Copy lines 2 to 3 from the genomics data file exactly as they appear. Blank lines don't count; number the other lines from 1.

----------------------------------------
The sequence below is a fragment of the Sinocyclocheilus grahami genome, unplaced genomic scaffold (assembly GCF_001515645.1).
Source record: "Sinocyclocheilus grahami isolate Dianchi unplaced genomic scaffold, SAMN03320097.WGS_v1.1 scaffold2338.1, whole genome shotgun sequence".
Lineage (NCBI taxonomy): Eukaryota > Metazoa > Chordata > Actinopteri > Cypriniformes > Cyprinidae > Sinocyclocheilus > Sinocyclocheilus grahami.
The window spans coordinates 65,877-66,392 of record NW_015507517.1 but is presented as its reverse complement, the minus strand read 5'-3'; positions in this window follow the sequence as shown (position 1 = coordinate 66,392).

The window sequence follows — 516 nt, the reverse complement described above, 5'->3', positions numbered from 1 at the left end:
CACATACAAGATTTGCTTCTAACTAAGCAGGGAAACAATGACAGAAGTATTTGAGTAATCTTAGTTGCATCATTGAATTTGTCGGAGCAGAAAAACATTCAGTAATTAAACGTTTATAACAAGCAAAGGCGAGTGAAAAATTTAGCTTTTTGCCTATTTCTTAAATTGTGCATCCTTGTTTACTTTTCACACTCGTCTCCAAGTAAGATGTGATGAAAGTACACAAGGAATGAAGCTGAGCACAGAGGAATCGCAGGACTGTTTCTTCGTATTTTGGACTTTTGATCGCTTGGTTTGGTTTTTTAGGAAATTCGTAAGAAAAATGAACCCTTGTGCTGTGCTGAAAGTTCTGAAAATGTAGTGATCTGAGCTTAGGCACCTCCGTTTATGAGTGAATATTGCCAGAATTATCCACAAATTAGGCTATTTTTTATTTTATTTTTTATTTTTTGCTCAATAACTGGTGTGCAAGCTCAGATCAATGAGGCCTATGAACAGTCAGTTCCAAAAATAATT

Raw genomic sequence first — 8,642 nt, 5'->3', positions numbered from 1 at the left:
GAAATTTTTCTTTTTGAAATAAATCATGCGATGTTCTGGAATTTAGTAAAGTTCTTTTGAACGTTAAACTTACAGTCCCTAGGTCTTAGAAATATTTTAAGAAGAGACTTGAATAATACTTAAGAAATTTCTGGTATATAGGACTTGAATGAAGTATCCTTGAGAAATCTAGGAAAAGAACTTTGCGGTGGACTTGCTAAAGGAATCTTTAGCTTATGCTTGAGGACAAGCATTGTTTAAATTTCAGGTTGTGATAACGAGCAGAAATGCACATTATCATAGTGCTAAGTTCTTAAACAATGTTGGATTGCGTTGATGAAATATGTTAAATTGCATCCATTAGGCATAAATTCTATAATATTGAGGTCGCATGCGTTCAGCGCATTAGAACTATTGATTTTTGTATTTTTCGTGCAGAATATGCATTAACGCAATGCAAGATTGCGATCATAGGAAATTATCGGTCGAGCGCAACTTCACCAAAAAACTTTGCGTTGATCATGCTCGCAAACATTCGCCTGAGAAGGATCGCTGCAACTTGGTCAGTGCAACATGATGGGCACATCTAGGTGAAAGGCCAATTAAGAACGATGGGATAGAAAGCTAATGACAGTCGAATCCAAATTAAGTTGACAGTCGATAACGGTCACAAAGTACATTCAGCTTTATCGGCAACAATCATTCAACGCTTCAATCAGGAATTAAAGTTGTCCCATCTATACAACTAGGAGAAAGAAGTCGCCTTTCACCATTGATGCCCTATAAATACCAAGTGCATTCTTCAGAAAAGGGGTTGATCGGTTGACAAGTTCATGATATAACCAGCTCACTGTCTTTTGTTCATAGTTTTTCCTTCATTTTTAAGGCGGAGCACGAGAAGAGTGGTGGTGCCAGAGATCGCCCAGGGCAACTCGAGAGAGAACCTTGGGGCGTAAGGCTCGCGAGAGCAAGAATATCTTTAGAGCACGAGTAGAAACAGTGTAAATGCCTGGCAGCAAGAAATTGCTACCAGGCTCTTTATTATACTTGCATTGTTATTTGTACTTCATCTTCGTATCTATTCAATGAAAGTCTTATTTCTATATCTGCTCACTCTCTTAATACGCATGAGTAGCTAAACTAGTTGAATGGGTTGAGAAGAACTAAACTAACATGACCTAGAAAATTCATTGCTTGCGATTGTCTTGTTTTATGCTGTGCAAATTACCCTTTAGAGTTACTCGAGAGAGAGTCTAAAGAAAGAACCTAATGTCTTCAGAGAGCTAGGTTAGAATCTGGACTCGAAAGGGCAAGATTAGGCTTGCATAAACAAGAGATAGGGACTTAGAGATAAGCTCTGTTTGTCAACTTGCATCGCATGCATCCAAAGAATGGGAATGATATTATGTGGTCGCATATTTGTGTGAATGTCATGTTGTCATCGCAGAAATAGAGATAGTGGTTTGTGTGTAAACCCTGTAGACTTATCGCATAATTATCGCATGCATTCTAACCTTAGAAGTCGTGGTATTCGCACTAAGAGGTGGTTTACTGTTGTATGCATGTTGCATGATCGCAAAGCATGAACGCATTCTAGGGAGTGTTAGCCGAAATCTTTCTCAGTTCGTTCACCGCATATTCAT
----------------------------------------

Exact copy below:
Source record: "Sinocyclocheilus grahami isolate Dianchi unplaced genomic scaffold, SAMN03320097.WGS_v1.1 scaffold2338.1, whole genome shotgun sequence".
Lineage (NCBI taxonomy): Eukaryota > Metazoa > Chordata > Actinopteri > Cypriniformes > Cyprinidae > Sinocyclocheilus > Sinocyclocheilus grahami.